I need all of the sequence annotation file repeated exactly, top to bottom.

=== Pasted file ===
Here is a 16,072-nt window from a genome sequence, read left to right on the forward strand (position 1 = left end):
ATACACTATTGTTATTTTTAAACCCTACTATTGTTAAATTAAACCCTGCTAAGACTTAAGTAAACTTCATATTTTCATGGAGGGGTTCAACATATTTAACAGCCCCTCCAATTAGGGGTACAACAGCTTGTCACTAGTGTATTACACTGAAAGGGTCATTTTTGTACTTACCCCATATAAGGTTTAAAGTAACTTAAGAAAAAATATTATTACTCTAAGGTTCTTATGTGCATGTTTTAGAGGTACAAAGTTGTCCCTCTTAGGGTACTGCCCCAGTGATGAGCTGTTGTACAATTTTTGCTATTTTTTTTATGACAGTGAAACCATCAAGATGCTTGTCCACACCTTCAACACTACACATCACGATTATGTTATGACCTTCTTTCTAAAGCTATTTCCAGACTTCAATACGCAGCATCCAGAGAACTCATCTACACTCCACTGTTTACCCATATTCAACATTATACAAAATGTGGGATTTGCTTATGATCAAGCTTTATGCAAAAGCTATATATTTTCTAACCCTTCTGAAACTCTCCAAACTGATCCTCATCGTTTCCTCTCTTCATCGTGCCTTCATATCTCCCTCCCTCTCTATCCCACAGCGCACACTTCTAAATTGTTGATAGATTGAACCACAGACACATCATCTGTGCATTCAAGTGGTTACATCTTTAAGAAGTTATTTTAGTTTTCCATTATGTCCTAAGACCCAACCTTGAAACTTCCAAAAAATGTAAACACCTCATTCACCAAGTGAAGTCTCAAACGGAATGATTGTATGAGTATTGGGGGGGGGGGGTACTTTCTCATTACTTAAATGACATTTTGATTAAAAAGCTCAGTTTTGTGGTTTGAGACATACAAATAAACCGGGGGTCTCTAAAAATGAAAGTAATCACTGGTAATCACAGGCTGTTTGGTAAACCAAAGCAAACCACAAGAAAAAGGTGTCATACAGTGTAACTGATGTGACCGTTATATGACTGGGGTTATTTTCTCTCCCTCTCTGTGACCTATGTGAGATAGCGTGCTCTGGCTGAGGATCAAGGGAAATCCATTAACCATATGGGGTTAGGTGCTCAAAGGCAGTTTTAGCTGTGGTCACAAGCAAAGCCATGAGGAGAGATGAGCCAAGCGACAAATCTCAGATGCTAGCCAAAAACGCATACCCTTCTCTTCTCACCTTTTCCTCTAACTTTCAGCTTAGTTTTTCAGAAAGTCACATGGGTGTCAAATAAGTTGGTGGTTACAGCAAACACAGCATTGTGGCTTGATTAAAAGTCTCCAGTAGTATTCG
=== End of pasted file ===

Here is a 16,072-nt window from a genome sequence, read left to right on the forward strand (position 1 = left end):
ATACACTATTGTTATTTTTAAACCCTACTATTGTTAAATTAAACCCTGCTAAGACTTAAGTAAACTTCATATTTTCATGGAGGGGTTCAACATATTTAACAGCCCCTCCAATTAGGGGTACAACAGCTTGTCACTAGTGTATTACACTGAAAGGGTCATTTTTGTACTTACCCCATATAAGGTTTAAAGTAACTTAAGAAAAAATATTATTACTCTAAGGTTCTTATGTGCATGTTTTAGAGGTACAAAGTTGTCCCTCTTAGGGTACTGCCCCAGTGATGAGCTGTTGTACAATTTTTGCTATTTTTTTTATGACAGTGAAACCATCAAGATGCTTGTCCACACCTTCAACACTACACATCACGATTATGTTATGACCTTCTTTCTAAAGCTATTTCCAGACTTCAATACGCAGCATCCAGAGAACTCATCTACACTCCACTGTTTACCCATATTCAACATTATACAAAATGTGGGATTTGCTTATGATCAAGCTTTATGCAAAAGCTATATATTTTCTAACCCTTCTGAAACTCTCCAAACTGATCCTCATCGTTTCCTCTCTTCATCGTGCCTTCATATCTCCCTCCCTCTCTATCCCACAGCGCACACTTCTAAATTGTTGATAGATTGAACCACAGACACATCATCTGTGCATTCAAGTGGTTACATCTTTAAGAAGTTATTTTAGTTTTCCATTATGTCCTAAGACCCAACCTTGAAACTTCCAAAAAATGTAAACACCTCATTCACCAAGTGAAGTCTCAAACGGAATGATTGTATGAGTATTGGGGGGGGGGGGTACTTTCTCATTACTTAAATGACATTTTGATTAAAAAGCTCAGTTTTGTGGTTTGAGACATACAAATAAACCGGGGGTCTCTAAAAATGAAAGTAATCACTGGTAATCACAGGCTGTTTGGTAAACCAAAGCAAACCACAAGAAAAAGGTGTCATACAGTGTAACTGATGTGACCGTTATATGACTGGGGTTATTTTCTCTCCCTCTCTGTGACCTATGTGAGATAGCGTGCTCTGGCTGAGGATCAAGGGAAATCCATTAACCATATGGGGTTAGGTGCTCAAAGGCAGTTTTAGCTGTGGTCACAAGCAAAGCCATGAGGAGAGATGAGCCAAGCGACAAATCTCAGATGCTAGCCAAAAACGCATACCCTTCTCTTCTCACCTTTTCCTCTAACTTTCAGCTTAGTTTTTCAGAAAGTCACATGGGTGTCAAATAAGTTGGTGGTTACAGCAAACACAGCATTGTGGCTTGATTAAAAGTCTCCAGTAGTATTCG